For the past six months, we have sacrificed our economy — and indeed our sanity — on the wonky altar of this pandemic. Even old Bojo went a bit doolally after my own brush with the Grim Reaper.
I would like to believe that what we got wrong, we got wrong for all the right reasons. At the outset, we knew as little about this pestilence as the Chinese know about the Duckworth-Lewis method for deciding cricket matches.
It was a riddle, wrapped in a mystery, inside an enigma. And in the words of one of my distinguished predecessors as Prime Minister, we were ‘frit’.
We relied too heavily on the boffins, who were none the wiser than anyone else. While early precautions were only prudent, we kept the country in lockdown unnecessarily, because we didn’t have a clue about what to do next.
I confess that most of the time we have been making it up as we’ve gone along, hoping like Micawber that something might turn up.
If we continue to be guided by ‘the science’, the consequences will be catastrophic. The so-called experts want us to lockdown again because they won’t admit their mistakes.
‘Their predictions have turned out to be an inverted pyramid of piffle. They are like some sherry-crazed old dowager who has lost the family silver at roulette and who now decides to double down by betting the house as well.
It is time for me to Take Back Control. As another of my famous predecessors once said: scientists should be on tap, not on top.
Our overreaction to this fiendish bug has already done to the economy what Vesuvius did to ancient Pompeii.
The Covid scare has inflicted more damage on London than the Luftwaffe.
But we beat the Hun and we can beat corona, not by huddling in our air raid shelters but by recapturing our Blitz Spirit.
As of Tuesday, all restrictions on freedom of movement and assembly are revoked, along with those ridiculous road closures, bike lanes and widened pavements.
Face masks may be worn by Nervous Nellies, but no one will be fined for not wearing one. Social distance if you wish, but we trust you to use your common sense.
British people should be able to make their own choices with all the freedom and exhilaration of our woad-painted ancestors.
On Monday, Chief Scientific Adviser Sir Patrick Vallance and Chief Medical Officer Professor Chris Whitty delivered an alarmist prognosis of a rising death toll (both above)
We will stop lecturing you on the need to lose weight. That is a personal choice. Yours truly has managed to shed a bit of adipose timber, but my policy on cake has always been pro-having it and pro-eating it.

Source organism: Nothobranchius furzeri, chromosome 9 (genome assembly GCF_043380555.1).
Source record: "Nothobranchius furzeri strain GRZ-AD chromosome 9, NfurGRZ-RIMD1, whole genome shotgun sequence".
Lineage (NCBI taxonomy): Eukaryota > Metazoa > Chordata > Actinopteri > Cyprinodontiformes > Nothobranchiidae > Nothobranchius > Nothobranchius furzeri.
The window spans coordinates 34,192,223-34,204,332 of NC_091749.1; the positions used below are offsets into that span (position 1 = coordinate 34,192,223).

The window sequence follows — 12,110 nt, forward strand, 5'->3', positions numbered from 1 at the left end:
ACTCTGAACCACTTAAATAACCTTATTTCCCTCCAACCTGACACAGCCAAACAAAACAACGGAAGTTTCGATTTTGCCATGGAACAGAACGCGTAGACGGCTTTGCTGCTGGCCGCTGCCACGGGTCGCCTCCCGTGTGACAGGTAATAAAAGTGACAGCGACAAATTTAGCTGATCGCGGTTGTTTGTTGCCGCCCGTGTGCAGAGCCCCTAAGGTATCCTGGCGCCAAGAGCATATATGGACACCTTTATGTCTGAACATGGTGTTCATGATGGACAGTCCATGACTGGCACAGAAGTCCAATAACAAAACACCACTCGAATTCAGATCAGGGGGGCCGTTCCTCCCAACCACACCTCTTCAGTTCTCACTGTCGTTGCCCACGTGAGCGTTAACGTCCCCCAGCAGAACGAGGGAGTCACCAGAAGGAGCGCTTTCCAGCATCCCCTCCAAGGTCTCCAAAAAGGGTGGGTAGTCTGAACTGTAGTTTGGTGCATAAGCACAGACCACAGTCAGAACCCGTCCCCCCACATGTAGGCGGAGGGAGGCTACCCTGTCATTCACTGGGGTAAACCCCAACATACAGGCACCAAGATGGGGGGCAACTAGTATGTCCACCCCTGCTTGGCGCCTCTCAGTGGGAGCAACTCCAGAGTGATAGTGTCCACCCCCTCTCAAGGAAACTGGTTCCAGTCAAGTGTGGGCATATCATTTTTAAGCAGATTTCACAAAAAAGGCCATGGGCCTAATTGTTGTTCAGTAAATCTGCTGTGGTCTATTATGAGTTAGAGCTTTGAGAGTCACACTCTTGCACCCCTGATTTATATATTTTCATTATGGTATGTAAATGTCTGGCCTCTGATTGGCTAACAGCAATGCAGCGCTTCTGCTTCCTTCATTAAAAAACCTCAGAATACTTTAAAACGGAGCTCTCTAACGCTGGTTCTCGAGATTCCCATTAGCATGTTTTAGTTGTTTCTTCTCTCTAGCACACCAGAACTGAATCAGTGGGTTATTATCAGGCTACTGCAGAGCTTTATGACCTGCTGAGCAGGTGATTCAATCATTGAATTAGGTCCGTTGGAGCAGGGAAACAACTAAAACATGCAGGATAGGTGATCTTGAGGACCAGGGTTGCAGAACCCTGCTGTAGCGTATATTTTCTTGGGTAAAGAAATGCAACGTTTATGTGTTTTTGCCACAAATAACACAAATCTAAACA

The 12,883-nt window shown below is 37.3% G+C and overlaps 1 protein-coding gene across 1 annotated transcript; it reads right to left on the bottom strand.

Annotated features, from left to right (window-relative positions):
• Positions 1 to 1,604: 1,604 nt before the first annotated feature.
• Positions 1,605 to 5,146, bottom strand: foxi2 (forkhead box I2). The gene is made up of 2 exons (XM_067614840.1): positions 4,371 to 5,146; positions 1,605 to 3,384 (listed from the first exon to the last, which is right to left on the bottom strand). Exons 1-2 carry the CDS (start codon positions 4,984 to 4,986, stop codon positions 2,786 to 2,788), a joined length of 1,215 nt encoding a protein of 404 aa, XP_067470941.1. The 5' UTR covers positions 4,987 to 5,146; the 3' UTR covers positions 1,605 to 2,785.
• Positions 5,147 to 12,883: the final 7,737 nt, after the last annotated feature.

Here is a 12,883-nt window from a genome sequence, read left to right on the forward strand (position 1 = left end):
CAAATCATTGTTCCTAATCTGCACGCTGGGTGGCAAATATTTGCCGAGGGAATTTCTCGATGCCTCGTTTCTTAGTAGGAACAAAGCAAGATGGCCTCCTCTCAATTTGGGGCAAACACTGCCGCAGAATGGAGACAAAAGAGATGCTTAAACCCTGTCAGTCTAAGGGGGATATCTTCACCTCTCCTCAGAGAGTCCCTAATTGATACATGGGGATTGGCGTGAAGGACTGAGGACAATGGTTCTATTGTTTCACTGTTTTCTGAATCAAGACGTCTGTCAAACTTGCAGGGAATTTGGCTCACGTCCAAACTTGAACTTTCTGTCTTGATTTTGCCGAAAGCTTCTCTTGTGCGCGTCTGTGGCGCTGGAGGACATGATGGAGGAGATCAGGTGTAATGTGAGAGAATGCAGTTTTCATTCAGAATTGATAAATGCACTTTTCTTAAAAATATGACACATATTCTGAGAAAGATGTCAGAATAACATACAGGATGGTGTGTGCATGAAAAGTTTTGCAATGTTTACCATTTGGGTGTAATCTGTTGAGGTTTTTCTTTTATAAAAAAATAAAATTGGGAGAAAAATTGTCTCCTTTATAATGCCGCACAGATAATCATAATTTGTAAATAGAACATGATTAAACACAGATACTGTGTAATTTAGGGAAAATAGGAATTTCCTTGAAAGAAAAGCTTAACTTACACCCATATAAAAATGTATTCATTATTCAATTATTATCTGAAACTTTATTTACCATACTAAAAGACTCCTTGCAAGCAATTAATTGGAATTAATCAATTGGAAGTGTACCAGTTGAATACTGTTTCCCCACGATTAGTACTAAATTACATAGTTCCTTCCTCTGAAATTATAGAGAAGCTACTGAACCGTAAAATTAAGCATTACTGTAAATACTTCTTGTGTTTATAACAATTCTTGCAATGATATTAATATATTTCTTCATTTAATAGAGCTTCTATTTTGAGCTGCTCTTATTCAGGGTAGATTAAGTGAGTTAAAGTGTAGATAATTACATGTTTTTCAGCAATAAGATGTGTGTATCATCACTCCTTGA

There is absolutely no one, apart from yourself, who can prevent you, in the middle of the night, from sneaking down to tidy up the edges of that hunk of cheese at the back of the fridge.
It’s your funeral, and as of Tuesday the number of mourners will no longer be limited to 30. The Rule of Six has been ripped up.
The Seven Dwarfs are restored to their full complement. Hi-ho, hi-ho, it’s back to work we go. And any civil servant who refuses to report back to the office on Monday will be dismissed summarily.
This is the not the end of the beginning, or even the beginning of the end, this is the end of hunkering down and hoping for the best.
We shall fight Covid in the streets, and in the pubs, and in the theatres.
We will fight on the beaches, too, once we’ve cleared away all the dinghies arriving from Calais.
We have nothing to fear but fear itself. Most people stand about as much chance of dying from Covid as finding Elvis on Mars, being decapitated by a Frisbee or reincarnated as an olive.
Naysayers and doom-mongers may warn this new libertarian approach is reckless and will end in disaster.
But, my friends, as I have discovered myself, there are no disasters, only opportunities. And, indeed, opportunities for fresh disasters.
So let freedom ring out once again. No more timorous Septic Isle. The standing army of Covid marshals has been demobbed. The boffins have been put back in their box.
The Two Ronnies of Doom have been cancelled. So it’s good night from me, and it’s goodnight to them.
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People who get both flu and Covid-19 are in ‘serious trouble’: Co-infection raises risk of death
People who catch Covid-19 and flu at the same time are in ‘serious trouble’, Public Health England has warned amid fears Britain will be hit with a ‘double whammy’ this winter.
Findings from the government agency’s research suggests that co-infection doubles the risk of death.
Analysis also showed the handful of hospitalised patients who had both infections simultaneously during the pandemic were around six times more likely to die than those who tested negative for both infections.
Officials have urged the public ‘not to be complacent’ over the flu by declining the offer of a free vaccination this autumn.
This year will see the biggest ever flu vaccination programme for the UK, with health chiefs hoping to reach 30million people against the 15million last year.
Usual groups will be targeted first, including over 65s and pregnant women. And if there is enough doses left over, those over the age of 50 will be next in line.
The great concern is that if people are not protected against the flu, hospitals will be overrun with sick people unsure if they have flu or Covid-19, or both.
But some experts have insisted Britain ‘almost certainly’ will not see two consecutive waves of flu and coronavirus.
Flu infections during the cold long months in the southern hemisphere are a canary in a coalmine for how hard the NHS will be hit by outbreaks, and are used to design the preventative flu vaccine.
But this year Australia and New Zealand have escaped a bad flu season, which top experts say is down to social distancing measures.